Howard County has a history that affects each one of us today, whether we know it to be able to acknowledge it, or not. Facing these truths and tearing down the gates designed to  keep people as less than is an important part of being a member of the Howard County community. My spiritual community in Columbia has a saying, “Love over Fear”. They are my quirky, loving, rule bending, accepting community that told me as a child that I was loved and I was enough just as I am. This community, that is mostly white, strives to acknowledge the role it plays in historical injustice and to try to right those wrongs through words and deeds, because if it hurts the heart of one it hurts all our hearts. Recently our  community struggled with the name of the building where we worship. The building was named after the Olivers who owned slaves in Howard County. This was not a commonly known fact until members of the group began the process of reckoning with our history. Despite the COVID-19 pandemic we struggled with our response to this knowledge of the building’s history, working through a group process via  Zoom We ultimately decided to change the name of the building where we worship because we are a community based on love and acceptance, and because what we do matters. We still have a long way to go and we continue to work together to find ways to remove barriers so that all are welcome in our spiritual family. For me, I try to bring that love with me everyday and when I feel fear welling up, I ask myself to begin again with love.

(Memorial marker in the KC Church Sacred Garden)

“We cannot right the wrongs of the present without a fuller and deeper knowledge of the slave past” – Henry Louis Gates Jr.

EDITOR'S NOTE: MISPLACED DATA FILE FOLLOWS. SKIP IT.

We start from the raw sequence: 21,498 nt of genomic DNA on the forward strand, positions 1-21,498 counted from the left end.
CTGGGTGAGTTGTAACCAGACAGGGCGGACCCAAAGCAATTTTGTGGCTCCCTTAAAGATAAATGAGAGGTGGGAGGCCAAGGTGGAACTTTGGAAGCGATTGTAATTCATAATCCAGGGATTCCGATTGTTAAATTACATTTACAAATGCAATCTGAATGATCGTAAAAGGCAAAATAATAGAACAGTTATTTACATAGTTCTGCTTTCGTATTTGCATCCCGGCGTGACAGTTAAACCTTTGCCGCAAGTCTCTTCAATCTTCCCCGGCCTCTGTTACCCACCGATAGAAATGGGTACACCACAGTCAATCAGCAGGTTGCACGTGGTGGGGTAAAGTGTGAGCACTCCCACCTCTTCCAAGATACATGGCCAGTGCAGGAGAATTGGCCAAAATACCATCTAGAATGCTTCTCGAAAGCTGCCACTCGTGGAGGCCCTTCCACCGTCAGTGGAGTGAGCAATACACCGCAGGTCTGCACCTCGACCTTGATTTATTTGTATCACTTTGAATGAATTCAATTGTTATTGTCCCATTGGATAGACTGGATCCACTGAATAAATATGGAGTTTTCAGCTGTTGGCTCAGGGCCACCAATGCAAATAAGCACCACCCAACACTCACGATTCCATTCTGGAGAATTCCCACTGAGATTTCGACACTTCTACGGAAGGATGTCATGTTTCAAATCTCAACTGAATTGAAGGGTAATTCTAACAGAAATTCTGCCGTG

Annora Hallendorff Bailey

On The Cusp of History

I am not what you would call a history buff, but I have always enjoyed reading books about historical figures, watching movies and TV shows based on historical facts and hearing personal stories and lectures based on historical findings.  I especially admire those who devote their time and resources in research to uncover hidden truths of the past and give voice to those whose voices have been silenced or prevented from telling their truth

As a child growing up in the 1960’s, my parents were instrumental in cultivating my interest in history by taking my siblings and I to the many museums and galleries in and around Washington DC and Maryland. I have fond memories of exploring life in a city that wasn’t just the capital of our country, but to us felt like the epicenter of the world. During those years we also witnessed history as we saw the civil rights movement unfold with protests, marches, sit-ins, and civic activism for social justice. This point in time was described as the most turbulent and divisive in world history.

Many years later after I got married, my husband and I began looking for a community that we thought would be a great place to raise a family, and after some research and visiting various locations, we moved to the community of Columbia in Howard County Maryland. Similar to my parents who had moved to DC during the Great Migration of African Americans who relocated from the rural south to cities in the north, they came seeking a safe, fair and equable environment for their family that would open doors to social and economic opportunities. A lot has changed since my parents moved north, but so much more work still has to be done to address racial inequity.